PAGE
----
I’m wondering if the gentlemen on the left in each photo are the same person.
The first photo is of my 2nd great grandparents, Nelson and Louisa Harris. It is the only picture of have of him, and it’s not a very good one. The second photo shows my great grandfather, Orville Harris, seated on the right. I’m wondering if the other gentleman is Nelson, who is Orville’s father. They definitely have similar cheek bones.
What do you think?
On April 7, 1636, John Benjamin’s mansion was destroyed by fire. The location where his mansion stood is on a site now occupied by Harvard University.
John and his family arrived in Boston, MA in 1632. He was a part of John Winthrop’s Great Migration of Puritan settlers to America. They soon settled in Newtowne (Cambridge), MA. There, he purchased six acres of land and built a house. Governor Winthrop described it as “unsurpassed in elegance and comfort by any in the vicinity. It was a mansion of intelligence, refinement, religion, and hospitality, visited by the clergy of all denominations, and by the literati at home and abroad.” Gov. Winthrop designated him as Mr. Benjamin, the title Mister being rare in those days. There is a tradition that he brought a fine library from England.
John Benjamin is my 9th great grandfather. More about him and his family can be read here.
On this day, in 1883, my great grandmother, Catherine Jackowski was born to Stephan and Rosalia (Soda) Jackowski in Princeton, Green Lake Co., WI. She married my great grandfather, Frank Heller (see yesterday’s post), on September 26, 1905 in Princeton. They had eight children together, the oldest being my grandmother, Florence.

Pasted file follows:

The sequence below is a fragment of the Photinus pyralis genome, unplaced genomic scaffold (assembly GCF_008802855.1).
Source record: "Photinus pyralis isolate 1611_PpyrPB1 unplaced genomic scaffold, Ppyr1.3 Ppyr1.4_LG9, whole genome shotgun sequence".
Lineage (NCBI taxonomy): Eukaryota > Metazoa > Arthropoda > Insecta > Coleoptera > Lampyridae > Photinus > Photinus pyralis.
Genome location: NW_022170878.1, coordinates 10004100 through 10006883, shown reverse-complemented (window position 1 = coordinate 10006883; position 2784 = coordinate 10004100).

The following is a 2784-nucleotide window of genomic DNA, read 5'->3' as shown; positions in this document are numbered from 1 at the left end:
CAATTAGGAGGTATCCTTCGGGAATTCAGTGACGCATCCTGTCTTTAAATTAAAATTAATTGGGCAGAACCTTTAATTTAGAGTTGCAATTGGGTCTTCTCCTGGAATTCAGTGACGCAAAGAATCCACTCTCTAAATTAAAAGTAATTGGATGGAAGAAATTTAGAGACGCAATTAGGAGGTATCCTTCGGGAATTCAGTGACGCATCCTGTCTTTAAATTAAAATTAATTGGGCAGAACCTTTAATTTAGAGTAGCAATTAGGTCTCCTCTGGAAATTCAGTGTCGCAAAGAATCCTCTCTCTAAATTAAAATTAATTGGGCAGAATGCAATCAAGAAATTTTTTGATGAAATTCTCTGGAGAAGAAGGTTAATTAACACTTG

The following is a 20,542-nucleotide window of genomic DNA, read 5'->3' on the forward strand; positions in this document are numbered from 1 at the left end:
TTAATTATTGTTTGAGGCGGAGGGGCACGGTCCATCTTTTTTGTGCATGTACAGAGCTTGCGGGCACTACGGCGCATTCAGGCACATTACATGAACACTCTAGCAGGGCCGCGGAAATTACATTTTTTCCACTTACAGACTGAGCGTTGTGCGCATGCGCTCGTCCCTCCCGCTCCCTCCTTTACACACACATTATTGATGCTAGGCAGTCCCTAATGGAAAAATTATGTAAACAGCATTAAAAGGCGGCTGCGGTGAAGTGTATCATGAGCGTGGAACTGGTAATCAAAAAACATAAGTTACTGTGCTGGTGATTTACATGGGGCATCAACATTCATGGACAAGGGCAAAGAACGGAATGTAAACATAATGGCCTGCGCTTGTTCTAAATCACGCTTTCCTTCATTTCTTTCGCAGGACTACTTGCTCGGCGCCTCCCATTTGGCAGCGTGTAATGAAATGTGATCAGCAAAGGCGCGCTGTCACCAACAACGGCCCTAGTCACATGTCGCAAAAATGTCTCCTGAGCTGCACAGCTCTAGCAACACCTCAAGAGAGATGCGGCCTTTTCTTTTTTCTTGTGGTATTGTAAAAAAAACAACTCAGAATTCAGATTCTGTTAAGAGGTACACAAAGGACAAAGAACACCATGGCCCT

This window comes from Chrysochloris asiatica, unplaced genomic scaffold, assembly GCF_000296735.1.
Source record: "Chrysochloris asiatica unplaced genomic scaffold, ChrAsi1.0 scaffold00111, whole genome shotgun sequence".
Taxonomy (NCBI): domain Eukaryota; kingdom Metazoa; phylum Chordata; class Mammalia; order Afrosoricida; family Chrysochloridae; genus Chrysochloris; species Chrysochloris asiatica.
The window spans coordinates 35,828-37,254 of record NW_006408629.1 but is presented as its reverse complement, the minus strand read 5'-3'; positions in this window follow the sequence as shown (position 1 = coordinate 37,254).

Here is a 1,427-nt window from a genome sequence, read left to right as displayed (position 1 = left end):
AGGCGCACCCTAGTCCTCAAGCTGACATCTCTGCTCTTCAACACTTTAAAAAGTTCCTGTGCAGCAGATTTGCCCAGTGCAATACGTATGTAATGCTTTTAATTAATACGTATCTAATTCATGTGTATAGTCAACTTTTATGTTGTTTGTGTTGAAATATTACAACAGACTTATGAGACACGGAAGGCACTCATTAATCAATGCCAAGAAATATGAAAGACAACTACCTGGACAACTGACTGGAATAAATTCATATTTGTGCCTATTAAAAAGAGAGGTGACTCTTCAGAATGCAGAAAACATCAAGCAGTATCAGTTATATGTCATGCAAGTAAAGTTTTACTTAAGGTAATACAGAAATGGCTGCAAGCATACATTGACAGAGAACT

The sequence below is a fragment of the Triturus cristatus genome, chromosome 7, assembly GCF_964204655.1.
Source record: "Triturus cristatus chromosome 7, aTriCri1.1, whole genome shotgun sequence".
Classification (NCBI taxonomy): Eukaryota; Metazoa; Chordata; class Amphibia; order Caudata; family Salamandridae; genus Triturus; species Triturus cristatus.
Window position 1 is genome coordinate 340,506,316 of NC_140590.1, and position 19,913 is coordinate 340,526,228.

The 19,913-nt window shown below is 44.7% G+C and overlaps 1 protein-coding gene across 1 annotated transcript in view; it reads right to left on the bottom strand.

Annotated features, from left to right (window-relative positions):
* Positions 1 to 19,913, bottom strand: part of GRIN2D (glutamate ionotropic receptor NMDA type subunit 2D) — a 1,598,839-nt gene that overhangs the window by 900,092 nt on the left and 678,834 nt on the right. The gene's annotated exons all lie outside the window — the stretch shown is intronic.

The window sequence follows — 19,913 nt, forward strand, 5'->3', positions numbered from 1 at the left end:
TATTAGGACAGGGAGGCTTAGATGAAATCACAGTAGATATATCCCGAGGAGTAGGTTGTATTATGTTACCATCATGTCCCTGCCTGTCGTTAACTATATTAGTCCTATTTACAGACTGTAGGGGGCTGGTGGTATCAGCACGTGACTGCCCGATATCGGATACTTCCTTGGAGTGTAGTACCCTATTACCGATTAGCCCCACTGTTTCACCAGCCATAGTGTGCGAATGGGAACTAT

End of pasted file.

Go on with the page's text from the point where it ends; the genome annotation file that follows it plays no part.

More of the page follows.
Fess Parker passed away today. And sadly, with his passing, a little piece of my personal history passed away, too. The first record I ever had was the “Ballad of Davy Crockett”. It was sung by Fess Parker and was the version from the Disneyland TV Production of “Davy Crockett”, in which he starred. I always enjoyed playing it on our old flip-up record player and singing along.
With my name being David, my dad would sometimes call me “Crockett”. I still have that record. It’s a “78” and I no longer have a way of playing it. I’m glad I found a digital version of it several years ago.
On this day, in 1858, my great grandfather, Frank Weller, was born in Little Wolf Twp., Waupaca Co., WI. He was the oldest child of Joseph and Sadie Voiland. Frank cleared and established an 80 acre farm in the town of Royalton, in about 1879, more than three years before he married Laura Sophie Heinke.
They sold the farm in 1907 and moved to Clintonville with the intention of retiring. But soon after, he bought a large farm and dairy and operated it until the fall of 1916, when he purchased a hardware store. He operated Frank Weller Hardware Co. until his death in 1935. His son, Russell, continued to operate the store until 1972.
On this date in 1717, Hezekiah Newcomb, my 6th great grandfather, made the first of his many land purchases in Lebanon, New London Co., CT.
Hezekiah was born in 1694, in the town of Edgartown, on the island of Martha’s Vineyard in Massachusetts. Soon after his marriage to Jerusha Bradford (a great granddaughter of the Pilgrim, William Bradford), the couple settled in Lebanon, where they spent the rest of their life. As a youth, Hezekiah learned the trade of carpenter and joiner. In addition to working at his trade, he was a farmer.
Hezekiah and Jerusha are buried in Lebanon’s Trumbull Cemetery.
On this day, in 1857, Charles Francois Xavier Voiland, his wife Adelaide, and their children Magdalena, Catherine, Julia, Philomene and Adele, arrived at Castle Garden in New York City. They came aboard the ship William Tell. Charles’ name has also appeared in family records as Jean Baptiste Voiland. It appears that he used both names.
Voiland Passenger List - click to enlarge
Passport record from Belfort, France archives
They eventually made their way to Buffalo, NY. Charles and Adelaide are my 3rd great grandparents. More about my Voiland/Weller family can be read here.